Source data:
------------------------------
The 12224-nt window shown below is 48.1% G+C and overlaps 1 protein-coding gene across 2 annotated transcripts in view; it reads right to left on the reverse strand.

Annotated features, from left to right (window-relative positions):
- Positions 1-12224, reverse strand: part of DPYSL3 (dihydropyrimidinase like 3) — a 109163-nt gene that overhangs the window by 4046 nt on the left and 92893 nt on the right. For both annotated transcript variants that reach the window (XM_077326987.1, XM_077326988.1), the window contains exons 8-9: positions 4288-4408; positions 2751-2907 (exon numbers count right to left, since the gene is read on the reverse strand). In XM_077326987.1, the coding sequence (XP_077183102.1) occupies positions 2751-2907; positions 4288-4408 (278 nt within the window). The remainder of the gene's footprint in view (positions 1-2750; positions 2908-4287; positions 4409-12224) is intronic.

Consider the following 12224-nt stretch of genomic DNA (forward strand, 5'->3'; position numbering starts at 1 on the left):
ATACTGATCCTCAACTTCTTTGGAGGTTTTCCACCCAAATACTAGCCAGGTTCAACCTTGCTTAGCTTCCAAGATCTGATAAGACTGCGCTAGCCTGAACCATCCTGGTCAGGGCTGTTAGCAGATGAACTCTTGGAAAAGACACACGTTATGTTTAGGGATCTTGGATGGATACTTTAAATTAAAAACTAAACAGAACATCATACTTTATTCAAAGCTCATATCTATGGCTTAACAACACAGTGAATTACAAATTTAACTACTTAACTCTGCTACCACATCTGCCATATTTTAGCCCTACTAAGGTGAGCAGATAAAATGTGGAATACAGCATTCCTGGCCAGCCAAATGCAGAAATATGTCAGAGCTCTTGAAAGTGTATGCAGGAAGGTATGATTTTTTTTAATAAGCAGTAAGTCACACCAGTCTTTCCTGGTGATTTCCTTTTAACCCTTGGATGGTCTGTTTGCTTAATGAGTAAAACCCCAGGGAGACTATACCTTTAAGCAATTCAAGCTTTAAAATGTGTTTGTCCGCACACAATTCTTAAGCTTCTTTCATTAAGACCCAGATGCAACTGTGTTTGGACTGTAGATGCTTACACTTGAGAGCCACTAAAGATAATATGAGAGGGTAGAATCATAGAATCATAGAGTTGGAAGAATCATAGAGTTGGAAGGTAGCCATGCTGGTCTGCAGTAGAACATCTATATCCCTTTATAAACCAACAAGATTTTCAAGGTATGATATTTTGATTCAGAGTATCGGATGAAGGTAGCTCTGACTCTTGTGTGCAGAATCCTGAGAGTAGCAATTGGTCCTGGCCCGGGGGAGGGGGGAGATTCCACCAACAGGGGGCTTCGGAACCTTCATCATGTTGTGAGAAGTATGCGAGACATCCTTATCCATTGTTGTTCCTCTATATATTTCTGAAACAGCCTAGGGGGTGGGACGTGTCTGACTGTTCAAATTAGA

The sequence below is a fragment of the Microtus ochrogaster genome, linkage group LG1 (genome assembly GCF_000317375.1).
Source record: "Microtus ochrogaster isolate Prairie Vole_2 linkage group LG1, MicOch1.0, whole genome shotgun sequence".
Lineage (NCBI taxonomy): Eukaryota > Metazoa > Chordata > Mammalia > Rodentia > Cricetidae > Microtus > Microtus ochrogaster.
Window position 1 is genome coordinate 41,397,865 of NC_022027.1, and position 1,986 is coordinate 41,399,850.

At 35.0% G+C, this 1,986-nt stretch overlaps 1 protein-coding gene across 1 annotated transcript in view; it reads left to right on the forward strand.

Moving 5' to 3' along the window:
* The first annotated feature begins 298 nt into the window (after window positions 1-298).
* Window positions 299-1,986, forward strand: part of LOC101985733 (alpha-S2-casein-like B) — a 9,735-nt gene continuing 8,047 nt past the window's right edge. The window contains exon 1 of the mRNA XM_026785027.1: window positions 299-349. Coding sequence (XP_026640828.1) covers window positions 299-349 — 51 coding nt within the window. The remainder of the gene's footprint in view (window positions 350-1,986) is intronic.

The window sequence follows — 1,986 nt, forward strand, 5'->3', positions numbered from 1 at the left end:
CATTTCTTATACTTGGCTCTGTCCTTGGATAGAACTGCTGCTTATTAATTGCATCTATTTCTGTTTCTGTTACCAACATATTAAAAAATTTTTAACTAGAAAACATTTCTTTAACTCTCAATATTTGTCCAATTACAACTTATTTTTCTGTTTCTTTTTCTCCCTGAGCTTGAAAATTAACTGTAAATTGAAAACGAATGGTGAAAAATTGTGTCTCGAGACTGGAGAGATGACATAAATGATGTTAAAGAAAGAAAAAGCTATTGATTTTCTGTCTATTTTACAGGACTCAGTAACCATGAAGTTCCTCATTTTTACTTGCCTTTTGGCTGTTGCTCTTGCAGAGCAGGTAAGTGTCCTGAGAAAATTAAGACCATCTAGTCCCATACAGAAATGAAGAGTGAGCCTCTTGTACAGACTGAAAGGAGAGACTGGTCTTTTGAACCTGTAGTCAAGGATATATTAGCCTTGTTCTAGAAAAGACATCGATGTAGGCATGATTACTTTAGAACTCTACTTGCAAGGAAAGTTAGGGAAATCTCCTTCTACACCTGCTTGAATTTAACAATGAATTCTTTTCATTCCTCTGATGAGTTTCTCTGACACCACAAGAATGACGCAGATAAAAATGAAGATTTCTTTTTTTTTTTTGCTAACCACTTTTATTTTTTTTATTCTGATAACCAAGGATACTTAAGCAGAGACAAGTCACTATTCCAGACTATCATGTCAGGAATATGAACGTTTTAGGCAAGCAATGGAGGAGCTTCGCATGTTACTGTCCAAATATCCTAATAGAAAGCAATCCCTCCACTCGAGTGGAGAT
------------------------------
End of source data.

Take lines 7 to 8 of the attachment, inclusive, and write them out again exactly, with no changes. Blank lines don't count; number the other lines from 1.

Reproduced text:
Source record: "Microtus ochrogaster isolate Prairie Vole_2 linkage group LG1, MicOch1.0, whole genome shotgun sequence".
Lineage (NCBI taxonomy): Eukaryota > Metazoa > Chordata > Mammalia > Rodentia > Cricetidae > Microtus > Microtus ochrogaster.